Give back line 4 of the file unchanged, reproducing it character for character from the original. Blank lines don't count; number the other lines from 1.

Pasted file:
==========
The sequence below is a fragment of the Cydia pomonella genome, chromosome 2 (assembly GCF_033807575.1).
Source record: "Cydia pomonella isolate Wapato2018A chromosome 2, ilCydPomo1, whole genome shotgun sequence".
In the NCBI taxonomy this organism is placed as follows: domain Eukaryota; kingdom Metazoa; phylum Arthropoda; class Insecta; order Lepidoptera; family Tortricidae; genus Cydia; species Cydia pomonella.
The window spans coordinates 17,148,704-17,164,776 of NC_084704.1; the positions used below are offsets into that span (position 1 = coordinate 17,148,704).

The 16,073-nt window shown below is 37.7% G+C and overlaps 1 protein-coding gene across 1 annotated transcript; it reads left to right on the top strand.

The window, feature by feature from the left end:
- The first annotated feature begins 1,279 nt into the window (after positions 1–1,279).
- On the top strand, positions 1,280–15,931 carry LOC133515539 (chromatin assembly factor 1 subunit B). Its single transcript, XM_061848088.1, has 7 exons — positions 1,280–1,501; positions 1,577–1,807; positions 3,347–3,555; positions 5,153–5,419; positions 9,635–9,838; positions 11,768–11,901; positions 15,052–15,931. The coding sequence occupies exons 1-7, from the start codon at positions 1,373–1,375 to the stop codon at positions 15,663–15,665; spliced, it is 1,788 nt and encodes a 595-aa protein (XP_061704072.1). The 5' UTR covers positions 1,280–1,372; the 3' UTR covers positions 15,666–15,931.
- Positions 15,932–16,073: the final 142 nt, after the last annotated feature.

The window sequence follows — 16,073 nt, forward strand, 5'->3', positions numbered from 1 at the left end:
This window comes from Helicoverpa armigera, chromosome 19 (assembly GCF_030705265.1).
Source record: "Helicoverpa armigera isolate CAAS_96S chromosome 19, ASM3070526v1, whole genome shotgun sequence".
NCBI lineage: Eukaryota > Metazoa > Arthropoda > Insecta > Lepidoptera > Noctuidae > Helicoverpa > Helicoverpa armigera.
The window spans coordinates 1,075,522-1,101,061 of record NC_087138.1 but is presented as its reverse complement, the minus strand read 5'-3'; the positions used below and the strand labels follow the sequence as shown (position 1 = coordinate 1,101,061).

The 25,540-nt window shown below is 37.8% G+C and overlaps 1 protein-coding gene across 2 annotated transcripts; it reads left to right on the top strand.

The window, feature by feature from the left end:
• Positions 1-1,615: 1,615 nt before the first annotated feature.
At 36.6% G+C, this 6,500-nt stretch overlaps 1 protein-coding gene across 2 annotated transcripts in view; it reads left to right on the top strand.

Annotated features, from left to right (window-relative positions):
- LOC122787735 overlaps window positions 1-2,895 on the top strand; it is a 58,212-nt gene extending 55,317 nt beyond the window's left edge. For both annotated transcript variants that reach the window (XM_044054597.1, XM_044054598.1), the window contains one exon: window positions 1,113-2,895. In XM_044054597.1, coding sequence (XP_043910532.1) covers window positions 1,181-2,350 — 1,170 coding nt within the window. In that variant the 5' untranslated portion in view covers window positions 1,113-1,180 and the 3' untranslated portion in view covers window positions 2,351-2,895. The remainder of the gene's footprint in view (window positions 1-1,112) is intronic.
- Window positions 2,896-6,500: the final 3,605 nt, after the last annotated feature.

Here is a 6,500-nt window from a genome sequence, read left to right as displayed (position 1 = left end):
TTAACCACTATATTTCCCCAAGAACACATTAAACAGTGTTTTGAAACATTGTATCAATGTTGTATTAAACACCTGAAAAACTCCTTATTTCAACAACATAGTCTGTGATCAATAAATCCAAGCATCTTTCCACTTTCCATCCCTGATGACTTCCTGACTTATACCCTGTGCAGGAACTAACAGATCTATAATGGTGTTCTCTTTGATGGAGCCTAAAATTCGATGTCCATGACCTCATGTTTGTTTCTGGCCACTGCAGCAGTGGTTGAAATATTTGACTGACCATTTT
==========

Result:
The window spans coordinates 17,148,704-17,164,776 of NC_084704.1; the positions used below are offsets into that span (position 1 = coordinate 17,148,704).